Brooklyn Borough President Eric Adams secured a solid first-place lead in the Democratic primary for mayor because his vow to bolster public safety resonated with a broad cross-section of voters in working- and middle-class neighborhoods throughout the city, Post interviews reveal.
Adams’ anti-crime message put him on top with outer-borough Democrats of all races and ethnicities in Queens, Brooklyn, The Bronx and Staten Island as well as northern Manhattan.
A case in point: Adams earned the most votes in the predominantly white 27th Assembly District in central Queens that includes Kew Gardens and Kew Garden Hills, Briarwood and College Point as well as clearly winning the borough’s largely black homeowner neighborhoods to the south.
Adams received 2,652 votes in the 27th AD, followed by Andrew Yang with 2,395 votes, Kathryn Garcia with 1,510 votes and Maya Wiley with 1,208 votes. Adams and Yang presented the strongest get-touch on crime messages on the campaign trail.
Indeed, voters said they gave Adams the nod because of concerns over rising crime and a decline in quality of life.
“Normally, I’m not a law-and-order type, but there comes a time when you have to put your foot down,” said Kew Gardens resident Anthony Franzone, 67, who voted Tuesday at PS 99/The Kew Gardens School.
He referenced the shooting murder of a young man at a notorious local hotel early New Year’s morning, which rattled residents who populate suburban-style single-family homes and co-op apartments near Queens’ civic hub — Borough Hall and the state courthouse.
“We need some law and order in the city,” Franzone said.
Another Adams voter, Jenny Mavrou, 37, said, “Everyone wants to be safe. Adams got my heart when he said safety was the number one concern, I was like, `Wow.’”
Juan Ortiz, 36, a real estate broker, said on his way to the subway, “Adams seems to have strong character. Public safety is a paramount with all that is going on. Not even the rich areas are safe right now.”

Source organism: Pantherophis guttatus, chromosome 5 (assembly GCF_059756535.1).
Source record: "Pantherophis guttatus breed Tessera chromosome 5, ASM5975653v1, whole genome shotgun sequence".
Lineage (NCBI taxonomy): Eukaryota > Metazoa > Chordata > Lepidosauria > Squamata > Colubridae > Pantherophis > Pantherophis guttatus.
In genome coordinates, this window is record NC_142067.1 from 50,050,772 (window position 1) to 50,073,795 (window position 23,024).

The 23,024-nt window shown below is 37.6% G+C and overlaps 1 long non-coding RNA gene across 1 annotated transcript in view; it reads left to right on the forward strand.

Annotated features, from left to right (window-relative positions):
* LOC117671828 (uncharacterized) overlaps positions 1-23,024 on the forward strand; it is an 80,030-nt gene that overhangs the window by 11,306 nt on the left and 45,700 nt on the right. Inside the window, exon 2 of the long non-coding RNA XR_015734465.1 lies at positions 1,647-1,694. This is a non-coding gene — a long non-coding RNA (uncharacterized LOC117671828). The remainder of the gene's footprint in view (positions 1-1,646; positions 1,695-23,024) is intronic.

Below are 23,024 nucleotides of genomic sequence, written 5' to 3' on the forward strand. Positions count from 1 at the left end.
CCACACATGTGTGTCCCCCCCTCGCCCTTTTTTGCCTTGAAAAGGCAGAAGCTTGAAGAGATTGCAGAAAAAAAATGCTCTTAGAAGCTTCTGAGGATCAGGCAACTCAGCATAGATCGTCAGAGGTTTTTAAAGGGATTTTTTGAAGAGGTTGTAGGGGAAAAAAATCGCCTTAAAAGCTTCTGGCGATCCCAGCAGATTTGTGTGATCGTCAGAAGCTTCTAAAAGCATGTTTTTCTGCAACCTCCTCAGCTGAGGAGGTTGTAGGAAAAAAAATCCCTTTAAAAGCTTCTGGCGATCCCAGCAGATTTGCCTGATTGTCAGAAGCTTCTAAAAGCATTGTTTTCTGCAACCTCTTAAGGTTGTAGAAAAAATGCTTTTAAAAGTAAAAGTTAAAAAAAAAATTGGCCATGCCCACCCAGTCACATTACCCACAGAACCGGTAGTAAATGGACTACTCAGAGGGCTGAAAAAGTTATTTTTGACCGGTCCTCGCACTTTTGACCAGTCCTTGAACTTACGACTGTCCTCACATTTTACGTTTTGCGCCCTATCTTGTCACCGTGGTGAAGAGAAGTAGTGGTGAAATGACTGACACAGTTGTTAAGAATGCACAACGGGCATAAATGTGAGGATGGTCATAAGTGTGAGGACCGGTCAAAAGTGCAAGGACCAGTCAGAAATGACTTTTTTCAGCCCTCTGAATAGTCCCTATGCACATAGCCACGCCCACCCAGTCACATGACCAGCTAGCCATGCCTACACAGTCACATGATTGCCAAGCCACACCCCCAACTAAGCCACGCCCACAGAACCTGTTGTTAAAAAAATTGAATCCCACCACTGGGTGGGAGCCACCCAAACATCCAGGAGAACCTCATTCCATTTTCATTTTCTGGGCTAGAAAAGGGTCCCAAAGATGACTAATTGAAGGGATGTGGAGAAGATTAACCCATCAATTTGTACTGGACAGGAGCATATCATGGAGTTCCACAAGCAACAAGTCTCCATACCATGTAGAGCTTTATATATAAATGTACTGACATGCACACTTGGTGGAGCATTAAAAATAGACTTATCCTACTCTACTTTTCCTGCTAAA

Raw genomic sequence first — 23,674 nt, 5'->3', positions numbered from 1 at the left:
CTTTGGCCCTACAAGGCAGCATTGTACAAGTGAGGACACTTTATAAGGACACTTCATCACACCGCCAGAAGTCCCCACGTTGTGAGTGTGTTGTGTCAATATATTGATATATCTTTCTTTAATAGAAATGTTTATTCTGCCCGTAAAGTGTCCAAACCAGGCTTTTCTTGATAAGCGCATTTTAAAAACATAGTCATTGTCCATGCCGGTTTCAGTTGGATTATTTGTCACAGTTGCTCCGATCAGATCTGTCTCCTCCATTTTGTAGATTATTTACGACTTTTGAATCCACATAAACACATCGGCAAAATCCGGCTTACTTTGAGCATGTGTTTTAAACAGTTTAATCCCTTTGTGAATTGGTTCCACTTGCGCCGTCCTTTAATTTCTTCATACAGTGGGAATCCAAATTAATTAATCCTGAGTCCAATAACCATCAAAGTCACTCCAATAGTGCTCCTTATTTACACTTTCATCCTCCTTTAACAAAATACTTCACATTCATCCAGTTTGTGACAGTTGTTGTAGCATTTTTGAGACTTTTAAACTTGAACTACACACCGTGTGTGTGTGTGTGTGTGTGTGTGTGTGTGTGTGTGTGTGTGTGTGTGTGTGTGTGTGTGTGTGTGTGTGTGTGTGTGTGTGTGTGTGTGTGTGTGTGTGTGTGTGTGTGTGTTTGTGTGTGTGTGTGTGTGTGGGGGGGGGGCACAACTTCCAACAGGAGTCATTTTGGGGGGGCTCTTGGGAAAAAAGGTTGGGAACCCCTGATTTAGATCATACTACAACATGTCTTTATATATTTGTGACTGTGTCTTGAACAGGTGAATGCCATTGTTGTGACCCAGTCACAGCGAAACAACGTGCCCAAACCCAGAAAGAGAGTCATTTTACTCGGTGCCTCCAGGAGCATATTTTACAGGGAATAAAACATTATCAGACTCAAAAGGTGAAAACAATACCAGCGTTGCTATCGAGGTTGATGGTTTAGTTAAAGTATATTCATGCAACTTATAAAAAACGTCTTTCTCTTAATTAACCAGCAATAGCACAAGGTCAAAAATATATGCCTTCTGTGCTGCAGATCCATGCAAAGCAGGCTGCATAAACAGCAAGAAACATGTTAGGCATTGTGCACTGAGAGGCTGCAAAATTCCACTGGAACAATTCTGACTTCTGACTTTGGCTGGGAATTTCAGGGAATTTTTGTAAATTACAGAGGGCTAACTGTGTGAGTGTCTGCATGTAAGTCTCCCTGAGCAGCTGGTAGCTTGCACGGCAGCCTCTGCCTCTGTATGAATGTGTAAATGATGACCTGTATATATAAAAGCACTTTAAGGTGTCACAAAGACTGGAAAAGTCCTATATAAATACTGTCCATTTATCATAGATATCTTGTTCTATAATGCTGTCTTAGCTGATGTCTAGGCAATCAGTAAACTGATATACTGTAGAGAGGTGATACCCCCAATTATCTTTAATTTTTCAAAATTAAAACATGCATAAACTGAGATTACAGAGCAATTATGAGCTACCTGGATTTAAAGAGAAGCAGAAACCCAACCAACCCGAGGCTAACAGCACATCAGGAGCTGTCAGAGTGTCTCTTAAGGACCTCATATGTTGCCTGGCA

Another woman, Candace, a 60-year-old Cuban native who moved here as a child, said she was moved by Adams’ life story, when he talked about getting beat up by the cops as a youth and then joined the NYPD to improve policing.
“He’s a retired cop. When Adams talks, he sounds sincere,” Candace said while eating breakfast at the local Village Diner.
Assemblyman Daniel Rosenthal, who represents the 27th AD and backed Yang, said he was not surprised by Adams’ strong showing on his turf.
“The No. 1 issue I heard from constituents who voted was public safety and quality of life. Eric ran a good race,” Rosenthal said.
Adams also led the field on Staten Island — a borough with a large civil service population including cops, firefighters and teachers — where he finished first with 7,947 votes — 2,729 more votes than Kathryn Garcia, who came in second, with 5,218 votes.
The Brooklyn borough president finished first in two of the island’s four Assembly districts and was competitive in two others — doing well in both white and minority neighborhoods.
Brima Sylla, a teacher who is general secretary of the African Community Alliance of Staten Island, said he made Adams his first choice because the retired police captain hits the sweet spot — with the ability to both tackle crime and curb police abuses to improve NYPD-community relations.
“He’s not there to defund the police. He’s there because he was part of the police system. The police are very fundamental. He knows how to structure it in a better way where the people respect the police and at the same time the police see they need to respect the community,” Sylla said.
Alexandria Boachie-Ansah, 25, who also voted for Adams, echoed the assessment that Adams is the best candidate equipped to oversee the NYPD as a former man in blue.
“I saw him as the more likely candidate to win in comparison to Maya [Wiley],” Boachie-Ansah said. “The NYPD would be more willing to take orders from a former cop because he was in the system.”
Adams finished first in last week’s Democratic primary with 32 percent of the vote of the 800,000 votes cast in round one under the first citywide ranked choice voting election, according to unofficial Board of Elections results.
He holds a roughly 10-point lead over second place finisher Maya Wiley, a former legal counsel to Mayor Bill de Blasio, who had 22 percent of the vote and former city Sanitation Commissioner Kathryn Garcia, with 19 percent.
Adams is in a strong position to win as the elections board on Tuesday begins crunching the numbers under ranked-choice voting. During the process of elimination, the candidates with the fewest voters are cast aside and their voters’ second, third, fourth and fifth choices are transferred to the remaining candidates.
The ranking continues until only two candidates remain and a winner is declared after capturing more than 50 percent of the ranked-choice votes.
The elections board still needs to count more than 100,000 absentee or mail-in ballots to add to the ranked choice mix before providing a final tally and certifying a winner.